junior I have my tickets and I'm working

on my things and I'm learning myself.

You're not so much worried about
what other people are working on.

you might start to think about how your
ticket fits into the greater scope of

things, and then you get to the next level
and you start to work with other people.

I like the idea of pulling, pairing
down so that you are working with other

people on more earlier in your career.

But starting, you're not having
to worry about the business goals

as a junior engineer, Versus as
you get more and more senior and

you're getting towards that senior.

Level engineer, you're actually more
concerned about what the whole department

is working on or what your team is
working on and how it fits into the

greater goal and things like that.

And so I would say like all of that is
part of the work and I really enjoy for

developing like your own, whether or not
you're an IC or aspire to be a manager.

There's a really good podcast
called Developing Leadership

from Jason Warner and ISO Kent.

and then there's also a really good
book called Engineering Management

for the Rest of Us from Sarah Dresner.

And both of those are really good
at just if you don't want to be an

engineering manager, they're useful
to listen to, to learn how to work

with your managers to learn like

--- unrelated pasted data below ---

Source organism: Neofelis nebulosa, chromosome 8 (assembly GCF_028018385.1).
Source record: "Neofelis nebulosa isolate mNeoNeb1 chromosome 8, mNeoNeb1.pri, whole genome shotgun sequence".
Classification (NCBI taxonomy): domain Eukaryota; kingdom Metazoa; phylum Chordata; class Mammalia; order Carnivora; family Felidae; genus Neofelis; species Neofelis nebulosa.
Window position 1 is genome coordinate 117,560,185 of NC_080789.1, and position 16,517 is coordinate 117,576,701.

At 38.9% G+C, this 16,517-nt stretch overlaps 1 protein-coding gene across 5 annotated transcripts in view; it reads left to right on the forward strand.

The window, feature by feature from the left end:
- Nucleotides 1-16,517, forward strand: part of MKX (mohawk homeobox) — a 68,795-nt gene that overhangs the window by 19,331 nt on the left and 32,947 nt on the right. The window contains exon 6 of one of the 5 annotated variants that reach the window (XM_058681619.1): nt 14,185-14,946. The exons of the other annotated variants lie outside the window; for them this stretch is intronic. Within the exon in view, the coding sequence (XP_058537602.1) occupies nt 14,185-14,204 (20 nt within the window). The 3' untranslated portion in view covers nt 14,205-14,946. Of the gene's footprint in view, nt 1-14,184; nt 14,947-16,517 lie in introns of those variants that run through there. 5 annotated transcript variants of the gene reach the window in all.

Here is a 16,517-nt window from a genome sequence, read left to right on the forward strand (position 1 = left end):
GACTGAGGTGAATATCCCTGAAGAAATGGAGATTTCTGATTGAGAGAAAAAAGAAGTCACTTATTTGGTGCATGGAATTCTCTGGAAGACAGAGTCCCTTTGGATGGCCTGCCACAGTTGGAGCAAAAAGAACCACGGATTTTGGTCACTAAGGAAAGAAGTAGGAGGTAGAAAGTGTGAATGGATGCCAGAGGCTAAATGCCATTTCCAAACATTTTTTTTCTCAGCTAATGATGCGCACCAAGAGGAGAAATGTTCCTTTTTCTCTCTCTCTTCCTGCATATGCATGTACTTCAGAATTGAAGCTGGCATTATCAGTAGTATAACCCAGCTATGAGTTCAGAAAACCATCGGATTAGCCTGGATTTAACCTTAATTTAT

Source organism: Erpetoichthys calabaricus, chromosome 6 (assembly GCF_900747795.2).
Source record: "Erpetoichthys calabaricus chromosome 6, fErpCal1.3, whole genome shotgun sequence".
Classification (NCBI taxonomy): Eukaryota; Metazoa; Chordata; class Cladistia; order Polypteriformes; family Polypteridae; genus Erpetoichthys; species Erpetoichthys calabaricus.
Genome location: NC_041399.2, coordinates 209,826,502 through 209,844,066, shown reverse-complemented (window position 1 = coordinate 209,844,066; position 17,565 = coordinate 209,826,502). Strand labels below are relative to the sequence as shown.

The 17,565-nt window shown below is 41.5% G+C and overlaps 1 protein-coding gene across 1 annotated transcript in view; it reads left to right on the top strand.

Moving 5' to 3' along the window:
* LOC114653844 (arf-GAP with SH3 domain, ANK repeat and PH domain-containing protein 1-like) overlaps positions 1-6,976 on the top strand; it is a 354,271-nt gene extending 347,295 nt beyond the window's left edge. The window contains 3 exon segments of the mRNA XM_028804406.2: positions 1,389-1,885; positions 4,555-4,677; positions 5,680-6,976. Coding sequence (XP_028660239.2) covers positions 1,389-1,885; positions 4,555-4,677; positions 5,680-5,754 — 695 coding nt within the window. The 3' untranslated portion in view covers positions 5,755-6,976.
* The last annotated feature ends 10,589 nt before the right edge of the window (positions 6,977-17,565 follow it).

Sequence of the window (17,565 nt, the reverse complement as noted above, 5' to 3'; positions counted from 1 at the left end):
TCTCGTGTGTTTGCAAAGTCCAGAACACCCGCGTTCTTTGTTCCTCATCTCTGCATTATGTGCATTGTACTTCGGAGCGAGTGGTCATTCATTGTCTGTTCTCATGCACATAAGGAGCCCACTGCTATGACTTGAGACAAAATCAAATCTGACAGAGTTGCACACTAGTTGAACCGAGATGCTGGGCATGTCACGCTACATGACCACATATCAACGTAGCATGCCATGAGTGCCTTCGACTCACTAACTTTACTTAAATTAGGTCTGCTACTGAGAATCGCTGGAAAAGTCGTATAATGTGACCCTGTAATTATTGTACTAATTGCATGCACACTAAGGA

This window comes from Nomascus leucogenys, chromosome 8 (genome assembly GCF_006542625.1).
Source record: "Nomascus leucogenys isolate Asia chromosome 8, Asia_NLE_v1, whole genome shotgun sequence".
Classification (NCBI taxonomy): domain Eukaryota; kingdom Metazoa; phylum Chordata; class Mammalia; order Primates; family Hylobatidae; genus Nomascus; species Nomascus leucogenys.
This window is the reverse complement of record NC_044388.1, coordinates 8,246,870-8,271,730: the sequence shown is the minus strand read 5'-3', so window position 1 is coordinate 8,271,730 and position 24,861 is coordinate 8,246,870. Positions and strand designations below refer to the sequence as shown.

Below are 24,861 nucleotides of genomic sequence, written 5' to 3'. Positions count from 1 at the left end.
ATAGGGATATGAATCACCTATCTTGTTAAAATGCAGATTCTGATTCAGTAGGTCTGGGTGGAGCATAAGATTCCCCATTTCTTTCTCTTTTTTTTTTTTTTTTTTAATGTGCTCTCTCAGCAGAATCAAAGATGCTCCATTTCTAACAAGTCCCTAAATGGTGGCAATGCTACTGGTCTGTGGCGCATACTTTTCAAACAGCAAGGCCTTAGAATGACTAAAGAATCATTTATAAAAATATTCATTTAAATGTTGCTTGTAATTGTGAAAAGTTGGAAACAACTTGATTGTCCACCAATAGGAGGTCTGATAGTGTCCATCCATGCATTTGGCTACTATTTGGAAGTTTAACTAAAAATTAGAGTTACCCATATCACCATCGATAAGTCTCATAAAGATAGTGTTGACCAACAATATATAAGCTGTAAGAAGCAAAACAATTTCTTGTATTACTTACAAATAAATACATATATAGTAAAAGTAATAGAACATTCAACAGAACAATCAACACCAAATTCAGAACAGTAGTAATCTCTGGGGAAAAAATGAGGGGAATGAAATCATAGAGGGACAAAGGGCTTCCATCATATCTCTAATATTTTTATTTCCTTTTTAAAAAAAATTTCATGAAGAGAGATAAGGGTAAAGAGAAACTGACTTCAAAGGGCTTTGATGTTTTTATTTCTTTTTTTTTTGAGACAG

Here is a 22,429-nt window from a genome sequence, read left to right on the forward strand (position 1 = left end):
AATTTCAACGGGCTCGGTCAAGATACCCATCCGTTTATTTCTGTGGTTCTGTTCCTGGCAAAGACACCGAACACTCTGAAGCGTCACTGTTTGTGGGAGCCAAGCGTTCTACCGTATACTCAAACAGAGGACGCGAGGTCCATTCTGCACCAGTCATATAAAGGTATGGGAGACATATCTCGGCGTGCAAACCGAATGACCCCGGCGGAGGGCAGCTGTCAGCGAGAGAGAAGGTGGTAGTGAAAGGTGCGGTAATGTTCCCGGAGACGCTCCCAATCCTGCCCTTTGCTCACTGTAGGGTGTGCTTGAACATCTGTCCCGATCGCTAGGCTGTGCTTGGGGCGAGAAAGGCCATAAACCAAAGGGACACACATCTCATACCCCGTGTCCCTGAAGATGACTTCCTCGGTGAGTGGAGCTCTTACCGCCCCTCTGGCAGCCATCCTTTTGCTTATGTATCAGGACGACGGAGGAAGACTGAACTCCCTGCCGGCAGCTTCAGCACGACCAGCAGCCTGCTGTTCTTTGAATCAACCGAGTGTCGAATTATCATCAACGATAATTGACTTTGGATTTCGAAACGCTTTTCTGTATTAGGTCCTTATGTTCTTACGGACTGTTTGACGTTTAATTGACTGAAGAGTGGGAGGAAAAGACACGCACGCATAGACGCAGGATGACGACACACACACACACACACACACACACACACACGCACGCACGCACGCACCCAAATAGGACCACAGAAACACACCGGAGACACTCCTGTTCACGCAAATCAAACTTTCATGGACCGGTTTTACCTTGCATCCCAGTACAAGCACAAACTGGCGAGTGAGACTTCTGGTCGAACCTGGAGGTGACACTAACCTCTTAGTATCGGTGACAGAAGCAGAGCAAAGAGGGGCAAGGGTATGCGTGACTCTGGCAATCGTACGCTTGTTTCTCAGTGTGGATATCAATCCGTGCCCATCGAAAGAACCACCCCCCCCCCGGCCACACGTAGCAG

what is even engineering management.

sometimes that person was an engineer.

Sometimes they're not.

It really depends on the organization.


It's also a very big decision people have
to make is a lot of people will stick to

the IC track and some people will choose
to go to the people management side.

and so I think if you're out there
and you're thinking about bringing

on a junior, like you gotta give
yourself the space and time to make

sure that you can do the mentorship
and that remember it's part of the job.

You might not feel like you did the
same amount of work as you did yesterday

because you had to do some work with your.

You're Junior and it's great,
that's part of the job.

that's going to, you're gonna
see that payoff in spade.

Like you could have done the work
yourself, but now they're gonna

learn how to do that work and they're
gonna be able to develop themselves,

which is, goes a lot farther.


On one of the teams that I was on, we.

Worked really well as a
small engineering team.

And we had some, I would say like we were
pretty functional, like high functioning

in terms of using Jira really well.

We had our velocity was
like really locked in.

We could estimate really well,
and one of the things I remember.

When we brought on a junior to that
team was like, okay, everyone, we all

expect velocity to plummet for the
next six to nine months because we all

wanna bring this junior along with us.

And so like it is a fully understood
thing going into this that we're

gonna lose a little bit of speed.

And that's intentional because we want to
yeah, eventually get that back in spades.

I think, one interesting experience I
had was managing a couple of interns.

and that's when I started to recognize
there's so many different behaviors

as an engineering manager, that
can make it so that the junior is

more successful or less successful.

It's like you gotta, you do have to
be explicit about those communication

touchpoints and about holding certain
bars and being really clear about

the expectations and making sure
that they understand how to achieve

those and all the steps in between.

And the more and more that you
build that trust, the more you can